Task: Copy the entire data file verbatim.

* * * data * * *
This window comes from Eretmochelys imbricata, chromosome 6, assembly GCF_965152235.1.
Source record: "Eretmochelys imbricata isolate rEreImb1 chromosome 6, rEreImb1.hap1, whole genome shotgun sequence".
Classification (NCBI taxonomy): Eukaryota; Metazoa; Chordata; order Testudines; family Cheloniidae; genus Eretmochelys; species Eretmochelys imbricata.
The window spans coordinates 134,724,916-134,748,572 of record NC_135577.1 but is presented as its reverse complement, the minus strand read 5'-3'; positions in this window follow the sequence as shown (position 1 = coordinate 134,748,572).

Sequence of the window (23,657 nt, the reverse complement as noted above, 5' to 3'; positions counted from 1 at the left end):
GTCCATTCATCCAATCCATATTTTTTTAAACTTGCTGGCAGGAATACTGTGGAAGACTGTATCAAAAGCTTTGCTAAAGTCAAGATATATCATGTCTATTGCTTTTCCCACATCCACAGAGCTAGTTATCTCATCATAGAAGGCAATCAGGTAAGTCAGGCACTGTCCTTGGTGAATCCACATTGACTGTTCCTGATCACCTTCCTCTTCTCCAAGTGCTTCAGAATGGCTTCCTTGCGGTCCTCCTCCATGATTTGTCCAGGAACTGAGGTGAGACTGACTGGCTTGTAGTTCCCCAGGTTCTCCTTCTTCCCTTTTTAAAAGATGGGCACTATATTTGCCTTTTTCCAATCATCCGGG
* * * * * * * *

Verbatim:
This window comes from Eretmochelys imbricata, chromosome 6, assembly GCF_965152235.1.
Source record: "Eretmochelys imbricata isolate rEreImb1 chromosome 6, rEreImb1.hap1, whole genome shotgun sequence".
Classification (NCBI taxonomy): Eukaryota; Metazoa; Chordata; order Testudines; family Cheloniidae; genus Eretmochelys; species Eretmochelys imbricata.
The window spans coordinates 134,724,916-134,748,572 of record NC_135577.1 but is presented as its reverse complement, the minus strand read 5'-3'; positions in this window follow the sequence as shown (position 1 = coordinate 134,748,572).

Sequence of the window (23,657 nt, the reverse complement as noted above, 5' to 3'; positions counted from 1 at the left end):
GTCCATTCATCCAATCCATATTTTTTTAAACTTGCTGGCAGGAATACTGTGGAAGACTGTATCAAAAGCTTTGCTAAAGTCAAGATATATCATGTCTATTGCTTTTCCCACATCCACAGAGCTAGTTATCTCATCATAGAAGGCAATCAGGTAAGTCAGGCACTGTCCTTGGTGAATCCACATTGACTGTTCCTGATCACCTTCCTCTTCTCCAAGTGCTTCAGAATGGCTTCCTTGCGGTCCTCCTCCATGATTTGTCCAGGAACTGAGGTGAGACTGACTGGCTTGTAGTTCCCCAGGTTCTCCTTCTTCCCTTTTTAAAAGATGGGCACTATATTTGCCTTTTTCCAATCATCCGGG